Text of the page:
Pixantrone shows promise for relapsed non-Hodgkin lymphoma
MedWire News: Pixantrone dimaleate, given as a single-agent salvage therapy, may be a treatment option for heavily pretreated patients with relapsed or refractory aggressive non-Hodgkin lymphoma, results of a randomized phase III clinical trial show.
Fourteen (20%) of 70 patients assigned to receive treatment with pixantrone achieved a complete or unconfirmed complete response at the end of treatment according to an independent assessment panel. This compared with just four (5.7%) of 70 patients assigned to the investigators' comparator agent of choice, a difference that was statistically significant.
The patients, recruited from 66 hospitals in Europe, India, Russia, South America, the UK, and the USA, had all relapsed at least twice and had received a previous regimen that included an anthracycline combination.
The study findings, reported by Ruth Pettengell (University of London, UK) and colleagues in The Lancet Oncology, also show that median progression-free survival was significantly longer among the patients who received pixantrone compared with those who received a comparator drug (vinorelbine, oxaliplatin, ifosfamide, etoposide, mitoxantrone, or gemcitabine), at 5.3 versus 2.6 months.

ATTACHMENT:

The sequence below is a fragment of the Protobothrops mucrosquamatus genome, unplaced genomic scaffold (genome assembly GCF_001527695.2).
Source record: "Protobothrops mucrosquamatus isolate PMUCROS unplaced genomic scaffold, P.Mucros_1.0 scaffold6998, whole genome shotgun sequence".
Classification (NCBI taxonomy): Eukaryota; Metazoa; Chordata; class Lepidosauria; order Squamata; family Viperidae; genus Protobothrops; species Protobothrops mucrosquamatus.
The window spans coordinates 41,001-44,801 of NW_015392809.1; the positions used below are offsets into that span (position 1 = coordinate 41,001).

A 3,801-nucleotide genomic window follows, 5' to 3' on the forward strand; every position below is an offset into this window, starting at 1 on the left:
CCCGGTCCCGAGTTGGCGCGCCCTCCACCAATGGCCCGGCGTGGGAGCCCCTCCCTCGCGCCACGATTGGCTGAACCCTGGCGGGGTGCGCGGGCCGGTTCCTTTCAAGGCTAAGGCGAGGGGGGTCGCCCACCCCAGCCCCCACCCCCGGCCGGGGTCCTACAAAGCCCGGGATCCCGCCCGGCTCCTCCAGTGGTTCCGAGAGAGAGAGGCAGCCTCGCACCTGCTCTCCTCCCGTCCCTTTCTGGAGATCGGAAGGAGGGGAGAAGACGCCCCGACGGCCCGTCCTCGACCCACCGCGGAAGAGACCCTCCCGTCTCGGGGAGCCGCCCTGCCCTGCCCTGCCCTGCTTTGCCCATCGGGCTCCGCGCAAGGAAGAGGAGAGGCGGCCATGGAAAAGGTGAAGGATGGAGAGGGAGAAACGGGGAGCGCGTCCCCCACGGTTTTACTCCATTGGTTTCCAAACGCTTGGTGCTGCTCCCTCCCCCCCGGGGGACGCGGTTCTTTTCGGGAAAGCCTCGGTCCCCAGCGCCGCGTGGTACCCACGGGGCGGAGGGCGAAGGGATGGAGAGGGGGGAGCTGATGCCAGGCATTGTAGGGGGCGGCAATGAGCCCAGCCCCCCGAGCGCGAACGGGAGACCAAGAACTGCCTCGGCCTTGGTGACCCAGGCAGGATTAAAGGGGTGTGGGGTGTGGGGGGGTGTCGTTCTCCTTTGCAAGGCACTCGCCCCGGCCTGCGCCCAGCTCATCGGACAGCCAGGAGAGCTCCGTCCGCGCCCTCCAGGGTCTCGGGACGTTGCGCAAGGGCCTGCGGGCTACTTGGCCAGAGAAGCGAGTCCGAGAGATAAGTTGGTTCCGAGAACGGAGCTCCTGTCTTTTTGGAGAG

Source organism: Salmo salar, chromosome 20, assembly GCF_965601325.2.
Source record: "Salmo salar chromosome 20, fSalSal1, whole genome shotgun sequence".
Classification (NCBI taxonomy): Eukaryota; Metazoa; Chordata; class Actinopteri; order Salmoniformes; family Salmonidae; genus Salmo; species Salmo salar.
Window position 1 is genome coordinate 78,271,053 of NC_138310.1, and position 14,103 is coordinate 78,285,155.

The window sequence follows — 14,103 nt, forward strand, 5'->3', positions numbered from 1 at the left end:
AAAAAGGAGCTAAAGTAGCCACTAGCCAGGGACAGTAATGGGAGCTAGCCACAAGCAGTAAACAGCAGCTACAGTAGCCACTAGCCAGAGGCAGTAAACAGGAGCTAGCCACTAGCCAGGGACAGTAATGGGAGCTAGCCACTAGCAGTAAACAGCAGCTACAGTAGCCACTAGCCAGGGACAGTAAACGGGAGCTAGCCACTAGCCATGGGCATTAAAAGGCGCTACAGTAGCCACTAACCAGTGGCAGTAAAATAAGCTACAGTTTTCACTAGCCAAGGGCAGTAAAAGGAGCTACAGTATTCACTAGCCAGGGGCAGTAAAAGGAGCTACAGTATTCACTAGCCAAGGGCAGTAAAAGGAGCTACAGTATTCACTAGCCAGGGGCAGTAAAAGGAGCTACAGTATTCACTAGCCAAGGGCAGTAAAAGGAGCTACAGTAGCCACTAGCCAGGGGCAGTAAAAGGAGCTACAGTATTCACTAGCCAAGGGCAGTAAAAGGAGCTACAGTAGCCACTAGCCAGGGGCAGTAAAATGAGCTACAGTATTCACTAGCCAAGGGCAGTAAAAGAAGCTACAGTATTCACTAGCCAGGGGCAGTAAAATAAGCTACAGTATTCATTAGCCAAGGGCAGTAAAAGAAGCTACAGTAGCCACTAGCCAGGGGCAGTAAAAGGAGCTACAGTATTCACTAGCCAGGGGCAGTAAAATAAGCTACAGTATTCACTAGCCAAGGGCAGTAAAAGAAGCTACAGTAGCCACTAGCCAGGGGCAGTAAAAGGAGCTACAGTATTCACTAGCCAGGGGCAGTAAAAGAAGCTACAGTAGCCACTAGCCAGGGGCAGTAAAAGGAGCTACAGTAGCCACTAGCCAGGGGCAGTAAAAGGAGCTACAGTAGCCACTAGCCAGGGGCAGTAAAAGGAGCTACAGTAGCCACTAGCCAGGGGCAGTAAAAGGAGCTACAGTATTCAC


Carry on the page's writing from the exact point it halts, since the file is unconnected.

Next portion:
Toxicity was "manageable" say the researchers. Overall adverse event rates were similar between the pixantrone and comparator groups (97.1 vs 91.0%), but more patients had a grade 3 or 4 event - most commonly neutropenia, leucopenia, and thrombocytopenia - in the pixantrone group (76.5%) than in the comparator group (52.2%).
However, the researchers point out that patients given pixantrone stayed on treatment longer than controls, and were therefore at risk for adverse events for a longer period of time.
In an accompanying commentary, Fernando Cabanillas (Hospital Auxilio Mutuo, San Juan, Puerto Rico) notes that pixantrone, a drug structurally related to the anthracyclines but with reduced cardiotoxicity, was recently rejected by the US Food and Drug Administration (FDA) because the trial "was not flawlessly executed," and the investigators did not seek FDA guidance before stopping recruitment early due to low numbers.
The European Medicines Agency (EMA), on the other hand, granted approval on the condition that data on patients previously treated with rituximab, which is now standard of care for patients with relapsed aggressive non-Hodgkin lymphoma, be provided.
The researchers report that just over 50% of patients had received rituximab before enrolment, and although they did not respond as well to pixantrone as patients who had not received rituximab, the response was still better than treatment with a comparator drug.
Notwithstanding the limitations of the small sample size, Cabanillas says the data "look promising," and that the EMA "made a wise decision to grant this agent approval."
By Laura Cowen